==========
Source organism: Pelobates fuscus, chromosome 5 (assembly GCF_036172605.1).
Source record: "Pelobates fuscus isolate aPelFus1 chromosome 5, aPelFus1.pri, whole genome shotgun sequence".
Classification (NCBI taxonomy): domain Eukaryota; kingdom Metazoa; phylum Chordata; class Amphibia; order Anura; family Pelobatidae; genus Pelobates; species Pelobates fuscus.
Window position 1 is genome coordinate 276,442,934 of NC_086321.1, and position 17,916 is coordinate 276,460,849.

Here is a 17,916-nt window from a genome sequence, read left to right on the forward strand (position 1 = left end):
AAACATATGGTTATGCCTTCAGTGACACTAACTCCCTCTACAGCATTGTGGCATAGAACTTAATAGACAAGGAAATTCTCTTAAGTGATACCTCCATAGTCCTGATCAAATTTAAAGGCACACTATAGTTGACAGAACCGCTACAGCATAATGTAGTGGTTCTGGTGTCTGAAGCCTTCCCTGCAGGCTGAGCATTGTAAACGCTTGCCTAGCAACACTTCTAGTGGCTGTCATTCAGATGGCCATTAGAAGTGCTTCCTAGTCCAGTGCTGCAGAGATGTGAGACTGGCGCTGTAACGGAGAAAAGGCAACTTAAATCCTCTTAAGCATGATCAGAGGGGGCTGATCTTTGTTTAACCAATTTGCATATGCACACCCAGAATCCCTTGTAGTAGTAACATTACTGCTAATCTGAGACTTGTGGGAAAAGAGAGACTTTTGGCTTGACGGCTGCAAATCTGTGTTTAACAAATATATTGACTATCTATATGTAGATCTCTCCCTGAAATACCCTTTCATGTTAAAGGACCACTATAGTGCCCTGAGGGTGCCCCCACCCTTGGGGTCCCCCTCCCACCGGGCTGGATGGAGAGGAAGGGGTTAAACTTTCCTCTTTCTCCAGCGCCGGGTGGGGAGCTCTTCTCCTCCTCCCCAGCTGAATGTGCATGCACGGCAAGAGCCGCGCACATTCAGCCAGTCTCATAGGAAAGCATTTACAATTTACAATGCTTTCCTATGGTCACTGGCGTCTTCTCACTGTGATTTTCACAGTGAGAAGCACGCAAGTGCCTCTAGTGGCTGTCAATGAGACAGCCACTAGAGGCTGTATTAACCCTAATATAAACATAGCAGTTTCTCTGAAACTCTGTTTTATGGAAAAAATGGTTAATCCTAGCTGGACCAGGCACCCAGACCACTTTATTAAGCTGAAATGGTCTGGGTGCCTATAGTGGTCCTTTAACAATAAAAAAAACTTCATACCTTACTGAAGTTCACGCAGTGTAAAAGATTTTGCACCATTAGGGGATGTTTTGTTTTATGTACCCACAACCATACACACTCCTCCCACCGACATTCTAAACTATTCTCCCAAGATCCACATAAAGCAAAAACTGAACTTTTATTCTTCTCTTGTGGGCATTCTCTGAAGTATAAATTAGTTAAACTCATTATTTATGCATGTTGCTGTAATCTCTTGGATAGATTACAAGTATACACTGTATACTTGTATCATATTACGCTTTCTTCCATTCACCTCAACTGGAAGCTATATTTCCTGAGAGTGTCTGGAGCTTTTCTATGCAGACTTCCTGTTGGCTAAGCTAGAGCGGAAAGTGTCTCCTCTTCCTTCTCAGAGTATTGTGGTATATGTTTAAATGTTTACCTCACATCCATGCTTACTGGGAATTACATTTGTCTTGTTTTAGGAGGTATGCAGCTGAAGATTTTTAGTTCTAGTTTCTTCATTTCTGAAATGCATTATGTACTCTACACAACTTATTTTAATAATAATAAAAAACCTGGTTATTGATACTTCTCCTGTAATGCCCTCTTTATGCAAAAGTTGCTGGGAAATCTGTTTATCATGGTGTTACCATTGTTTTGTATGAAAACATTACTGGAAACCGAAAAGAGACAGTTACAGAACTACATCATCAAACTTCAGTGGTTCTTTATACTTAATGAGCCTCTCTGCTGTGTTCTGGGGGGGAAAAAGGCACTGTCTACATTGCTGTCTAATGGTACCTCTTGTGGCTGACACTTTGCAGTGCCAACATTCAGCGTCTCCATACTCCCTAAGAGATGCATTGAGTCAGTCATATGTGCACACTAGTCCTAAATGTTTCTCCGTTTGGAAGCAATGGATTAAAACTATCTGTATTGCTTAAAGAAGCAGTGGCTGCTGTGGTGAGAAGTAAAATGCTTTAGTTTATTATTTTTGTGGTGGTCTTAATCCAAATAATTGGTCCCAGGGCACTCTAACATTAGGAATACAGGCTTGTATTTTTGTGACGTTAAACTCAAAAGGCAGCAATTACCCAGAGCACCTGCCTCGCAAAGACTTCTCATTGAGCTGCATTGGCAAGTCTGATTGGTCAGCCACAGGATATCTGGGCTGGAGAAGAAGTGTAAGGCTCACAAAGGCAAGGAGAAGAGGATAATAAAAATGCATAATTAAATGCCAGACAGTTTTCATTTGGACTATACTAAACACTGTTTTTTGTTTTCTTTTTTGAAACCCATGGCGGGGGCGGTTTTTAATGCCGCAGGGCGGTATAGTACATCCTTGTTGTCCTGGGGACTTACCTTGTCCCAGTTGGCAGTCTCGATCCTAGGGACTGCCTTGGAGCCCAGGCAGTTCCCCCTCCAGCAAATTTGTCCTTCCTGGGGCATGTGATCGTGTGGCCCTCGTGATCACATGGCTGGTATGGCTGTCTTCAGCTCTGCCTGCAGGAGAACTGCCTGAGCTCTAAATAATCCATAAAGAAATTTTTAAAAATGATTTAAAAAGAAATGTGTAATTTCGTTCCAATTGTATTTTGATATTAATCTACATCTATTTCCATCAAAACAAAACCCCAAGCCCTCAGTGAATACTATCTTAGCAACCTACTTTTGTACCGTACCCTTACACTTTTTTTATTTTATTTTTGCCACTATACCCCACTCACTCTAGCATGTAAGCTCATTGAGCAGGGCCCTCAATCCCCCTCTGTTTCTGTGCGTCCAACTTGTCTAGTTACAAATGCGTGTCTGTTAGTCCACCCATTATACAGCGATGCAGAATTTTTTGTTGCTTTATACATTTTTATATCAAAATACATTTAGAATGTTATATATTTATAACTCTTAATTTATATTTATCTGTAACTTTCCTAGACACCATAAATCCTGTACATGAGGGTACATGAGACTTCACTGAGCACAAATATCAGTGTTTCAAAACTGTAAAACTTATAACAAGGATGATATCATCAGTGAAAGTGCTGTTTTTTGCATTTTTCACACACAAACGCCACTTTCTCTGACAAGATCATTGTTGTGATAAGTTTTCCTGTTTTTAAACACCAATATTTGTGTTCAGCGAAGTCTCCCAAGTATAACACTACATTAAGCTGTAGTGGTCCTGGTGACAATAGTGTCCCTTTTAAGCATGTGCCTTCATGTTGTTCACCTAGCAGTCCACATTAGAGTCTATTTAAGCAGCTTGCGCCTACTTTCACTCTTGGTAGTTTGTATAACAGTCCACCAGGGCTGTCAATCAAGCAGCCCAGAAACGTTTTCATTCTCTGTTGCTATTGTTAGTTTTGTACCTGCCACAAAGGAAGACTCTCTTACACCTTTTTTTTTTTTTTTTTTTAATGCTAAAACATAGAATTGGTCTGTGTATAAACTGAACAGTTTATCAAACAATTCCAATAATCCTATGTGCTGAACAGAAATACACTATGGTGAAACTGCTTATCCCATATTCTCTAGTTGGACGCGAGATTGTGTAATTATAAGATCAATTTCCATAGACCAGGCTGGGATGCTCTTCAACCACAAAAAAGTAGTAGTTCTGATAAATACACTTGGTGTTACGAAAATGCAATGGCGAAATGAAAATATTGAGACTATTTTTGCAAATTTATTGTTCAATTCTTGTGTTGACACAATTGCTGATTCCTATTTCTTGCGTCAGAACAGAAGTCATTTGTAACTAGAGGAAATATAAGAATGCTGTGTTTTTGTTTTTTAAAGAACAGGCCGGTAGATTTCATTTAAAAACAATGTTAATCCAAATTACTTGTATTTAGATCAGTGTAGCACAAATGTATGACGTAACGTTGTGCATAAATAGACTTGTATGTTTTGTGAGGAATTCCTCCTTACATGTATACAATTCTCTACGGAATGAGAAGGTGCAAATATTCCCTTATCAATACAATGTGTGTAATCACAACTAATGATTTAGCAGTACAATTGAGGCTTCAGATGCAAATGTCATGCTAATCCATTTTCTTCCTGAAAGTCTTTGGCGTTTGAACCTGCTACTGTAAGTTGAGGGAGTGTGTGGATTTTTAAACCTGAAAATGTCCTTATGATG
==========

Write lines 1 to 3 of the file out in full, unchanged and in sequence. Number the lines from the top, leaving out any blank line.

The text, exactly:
Source organism: Pelobates fuscus, chromosome 5 (assembly GCF_036172605.1).
Source record: "Pelobates fuscus isolate aPelFus1 chromosome 5, aPelFus1.pri, whole genome shotgun sequence".
Classification (NCBI taxonomy): domain Eukaryota; kingdom Metazoa; phylum Chordata; class Amphibia; order Anura; family Pelobatidae; genus Pelobates; species Pelobates fuscus.